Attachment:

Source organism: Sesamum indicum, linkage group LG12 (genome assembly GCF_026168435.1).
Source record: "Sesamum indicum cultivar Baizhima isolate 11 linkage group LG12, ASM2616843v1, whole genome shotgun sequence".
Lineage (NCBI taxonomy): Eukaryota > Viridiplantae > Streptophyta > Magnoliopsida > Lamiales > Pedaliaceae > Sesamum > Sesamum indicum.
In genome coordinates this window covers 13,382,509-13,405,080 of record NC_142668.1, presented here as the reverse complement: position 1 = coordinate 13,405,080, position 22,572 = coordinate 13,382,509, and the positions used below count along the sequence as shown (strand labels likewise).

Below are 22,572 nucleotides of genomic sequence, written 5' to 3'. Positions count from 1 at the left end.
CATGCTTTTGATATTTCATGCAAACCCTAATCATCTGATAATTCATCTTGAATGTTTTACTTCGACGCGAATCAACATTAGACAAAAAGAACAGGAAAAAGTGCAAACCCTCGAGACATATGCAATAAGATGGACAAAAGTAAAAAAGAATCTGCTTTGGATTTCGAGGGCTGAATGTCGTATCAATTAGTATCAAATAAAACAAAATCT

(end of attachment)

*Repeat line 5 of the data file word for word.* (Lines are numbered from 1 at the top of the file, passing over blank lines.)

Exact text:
Below are 22,572 nucleotides of genomic sequence, written 5' to 3'. Positions count from 1 at the left end.